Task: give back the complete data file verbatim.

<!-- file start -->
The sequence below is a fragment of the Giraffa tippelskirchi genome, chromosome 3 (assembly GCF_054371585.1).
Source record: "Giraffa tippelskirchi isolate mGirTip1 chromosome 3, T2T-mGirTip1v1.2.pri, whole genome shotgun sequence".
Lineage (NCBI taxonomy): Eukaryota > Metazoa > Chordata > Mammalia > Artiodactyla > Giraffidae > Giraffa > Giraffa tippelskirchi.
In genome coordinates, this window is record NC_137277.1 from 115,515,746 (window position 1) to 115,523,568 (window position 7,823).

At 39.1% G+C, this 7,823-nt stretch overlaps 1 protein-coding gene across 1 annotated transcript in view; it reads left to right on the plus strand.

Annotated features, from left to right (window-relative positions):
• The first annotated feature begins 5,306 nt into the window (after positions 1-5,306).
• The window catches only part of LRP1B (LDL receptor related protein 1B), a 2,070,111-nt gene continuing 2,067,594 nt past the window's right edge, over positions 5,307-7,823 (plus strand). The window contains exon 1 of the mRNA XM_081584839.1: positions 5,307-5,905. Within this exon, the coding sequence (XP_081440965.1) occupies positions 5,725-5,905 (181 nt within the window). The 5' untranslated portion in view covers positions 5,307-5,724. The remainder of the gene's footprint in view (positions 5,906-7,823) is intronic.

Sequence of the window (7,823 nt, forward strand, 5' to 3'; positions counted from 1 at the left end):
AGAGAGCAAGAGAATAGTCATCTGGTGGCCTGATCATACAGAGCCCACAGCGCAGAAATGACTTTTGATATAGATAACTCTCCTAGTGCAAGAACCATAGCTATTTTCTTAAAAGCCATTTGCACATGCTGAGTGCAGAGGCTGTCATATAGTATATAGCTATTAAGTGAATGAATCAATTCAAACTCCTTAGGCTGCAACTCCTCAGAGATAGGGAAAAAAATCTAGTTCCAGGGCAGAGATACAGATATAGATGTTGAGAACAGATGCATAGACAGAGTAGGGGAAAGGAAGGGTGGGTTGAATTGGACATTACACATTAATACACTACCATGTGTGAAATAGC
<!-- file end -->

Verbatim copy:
The sequence below is a fragment of the Giraffa tippelskirchi genome, chromosome 3 (assembly GCF_054371585.1).
Source record: "Giraffa tippelskirchi isolate mGirTip1 chromosome 3, T2T-mGirTip1v1.2.pri, whole genome shotgun sequence".
Lineage (NCBI taxonomy): Eukaryota > Metazoa > Chordata > Mammalia > Artiodactyla > Giraffidae > Giraffa > Giraffa tippelskirchi.
In genome coordinates, this window is record NC_137277.1 from 115,515,746 (window position 1) to 115,523,568 (window position 7,823).

At 39.1% G+C, this 7,823-nt stretch overlaps 1 protein-coding gene across 1 annotated transcript in view; it reads left to right on the plus strand.

Annotated features, from left to right (window-relative positions):
• The first annotated feature begins 5,306 nt into the window (after positions 1-5,306).
• The window catches only part of LRP1B (LDL receptor related protein 1B), a 2,070,111-nt gene continuing 2,067,594 nt past the window's right edge, over positions 5,307-7,823 (plus strand). The window contains exon 1 of the mRNA XM_081584839.1: positions 5,307-5,905. Within this exon, the coding sequence (XP_081440965.1) occupies positions 5,725-5,905 (181 nt within the window). The 5' untranslated portion in view covers positions 5,307-5,724. The remainder of the gene's footprint in view (positions 5,906-7,823) is intronic.

Sequence of the window (7,823 nt, forward strand, 5' to 3'; positions counted from 1 at the left end):
AGAGAGCAAGAGAATAGTCATCTGGTGGCCTGATCATACAGAGCCCACAGCGCAGAAATGACTTTTGATATAGATAACTCTCCTAGTGCAAGAACCATAGCTATTTTCTTAAAAGCCATTTGCACATGCTGAGTGCAGAGGCTGTCATATAGTATATAGCTATTAAGTGAATGAATCAATTCAAACTCCTTAGGCTGCAACTCCTCAGAGATAGGGAAAAAAATCTAGTTCCAGGGCAGAGATACAGATATAGATGTTGAGAACAGATGCATAGACAGAGTAGGGGAAAGGAAGGGTGGGTTGAATTGGACATTACACATTAATACACTACCATGTGTGAAATAGC